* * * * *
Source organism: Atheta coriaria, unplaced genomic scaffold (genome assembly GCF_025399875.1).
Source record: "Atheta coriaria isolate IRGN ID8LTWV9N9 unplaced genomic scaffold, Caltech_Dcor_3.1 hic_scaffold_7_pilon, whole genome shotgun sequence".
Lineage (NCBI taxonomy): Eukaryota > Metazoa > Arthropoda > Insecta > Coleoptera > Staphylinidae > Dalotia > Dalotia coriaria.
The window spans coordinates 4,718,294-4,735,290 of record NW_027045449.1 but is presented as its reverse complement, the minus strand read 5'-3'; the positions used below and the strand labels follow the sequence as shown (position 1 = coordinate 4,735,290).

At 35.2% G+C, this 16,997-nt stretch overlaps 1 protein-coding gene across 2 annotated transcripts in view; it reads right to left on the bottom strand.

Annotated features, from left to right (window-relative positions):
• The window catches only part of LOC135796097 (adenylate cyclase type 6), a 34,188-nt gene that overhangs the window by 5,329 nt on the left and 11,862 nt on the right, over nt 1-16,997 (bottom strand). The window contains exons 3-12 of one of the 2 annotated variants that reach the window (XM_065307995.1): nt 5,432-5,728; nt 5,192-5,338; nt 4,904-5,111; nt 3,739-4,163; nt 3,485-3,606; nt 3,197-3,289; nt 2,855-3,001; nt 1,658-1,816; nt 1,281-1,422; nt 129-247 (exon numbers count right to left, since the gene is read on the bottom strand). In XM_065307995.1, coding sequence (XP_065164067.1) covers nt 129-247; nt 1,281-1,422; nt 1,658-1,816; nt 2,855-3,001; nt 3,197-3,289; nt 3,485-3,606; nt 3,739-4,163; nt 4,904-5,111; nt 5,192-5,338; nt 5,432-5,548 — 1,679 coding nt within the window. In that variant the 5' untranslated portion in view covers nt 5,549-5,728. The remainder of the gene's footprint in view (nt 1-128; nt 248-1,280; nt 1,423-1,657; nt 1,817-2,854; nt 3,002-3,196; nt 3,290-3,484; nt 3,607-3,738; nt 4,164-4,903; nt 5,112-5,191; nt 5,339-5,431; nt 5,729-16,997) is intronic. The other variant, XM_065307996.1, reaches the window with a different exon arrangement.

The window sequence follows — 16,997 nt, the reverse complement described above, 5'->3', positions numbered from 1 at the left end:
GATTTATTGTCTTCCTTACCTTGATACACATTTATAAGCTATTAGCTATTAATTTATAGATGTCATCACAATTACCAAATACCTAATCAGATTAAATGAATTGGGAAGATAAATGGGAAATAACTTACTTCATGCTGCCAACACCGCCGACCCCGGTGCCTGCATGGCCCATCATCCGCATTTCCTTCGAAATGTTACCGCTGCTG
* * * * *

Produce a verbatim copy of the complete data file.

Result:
Source organism: Atheta coriaria, unplaced genomic scaffold (genome assembly GCF_025399875.1).
Source record: "Atheta coriaria isolate IRGN ID8LTWV9N9 unplaced genomic scaffold, Caltech_Dcor_3.1 hic_scaffold_7_pilon, whole genome shotgun sequence".
Lineage (NCBI taxonomy): Eukaryota > Metazoa > Arthropoda > Insecta > Coleoptera > Staphylinidae > Dalotia > Dalotia coriaria.
The window spans coordinates 4,718,294-4,735,290 of record NW_027045449.1 but is presented as its reverse complement, the minus strand read 5'-3'; the positions used below and the strand labels follow the sequence as shown (position 1 = coordinate 4,735,290).

At 35.2% G+C, this 16,997-nt stretch overlaps 1 protein-coding gene across 2 annotated transcripts in view; it reads right to left on the bottom strand.

Annotated features, from left to right (window-relative positions):
• The window catches only part of LOC135796097 (adenylate cyclase type 6), a 34,188-nt gene that overhangs the window by 5,329 nt on the left and 11,862 nt on the right, over nt 1-16,997 (bottom strand). The window contains exons 3-12 of one of the 2 annotated variants that reach the window (XM_065307995.1): nt 5,432-5,728; nt 5,192-5,338; nt 4,904-5,111; nt 3,739-4,163; nt 3,485-3,606; nt 3,197-3,289; nt 2,855-3,001; nt 1,658-1,816; nt 1,281-1,422; nt 129-247 (exon numbers count right to left, since the gene is read on the bottom strand). In XM_065307995.1, coding sequence (XP_065164067.1) covers nt 129-247; nt 1,281-1,422; nt 1,658-1,816; nt 2,855-3,001; nt 3,197-3,289; nt 3,485-3,606; nt 3,739-4,163; nt 4,904-5,111; nt 5,192-5,338; nt 5,432-5,548 — 1,679 coding nt within the window. In that variant the 5' untranslated portion in view covers nt 5,549-5,728. The remainder of the gene's footprint in view (nt 1-128; nt 248-1,280; nt 1,423-1,657; nt 1,817-2,854; nt 3,002-3,196; nt 3,290-3,484; nt 3,607-3,738; nt 4,164-4,903; nt 5,112-5,191; nt 5,339-5,431; nt 5,729-16,997) is intronic. The other variant, XM_065307996.1, reaches the window with a different exon arrangement.

The window sequence follows — 16,997 nt, the reverse complement described above, 5'->3', positions numbered from 1 at the left end:
GATTTATTGTCTTCCTTACCTTGATACACATTTATAAGCTATTAGCTATTAATTTATAGATGTCATCACAATTACCAAATACCTAATCAGATTAAATGAATTGGGAAGATAAATGGGAAATAACTTACTTCATGCTGCCAACACCGCCGACCCCGGTGCCTGCATGGCCCATCATCCGCATTTCCTTCGAAATGTTACCGCTGCTG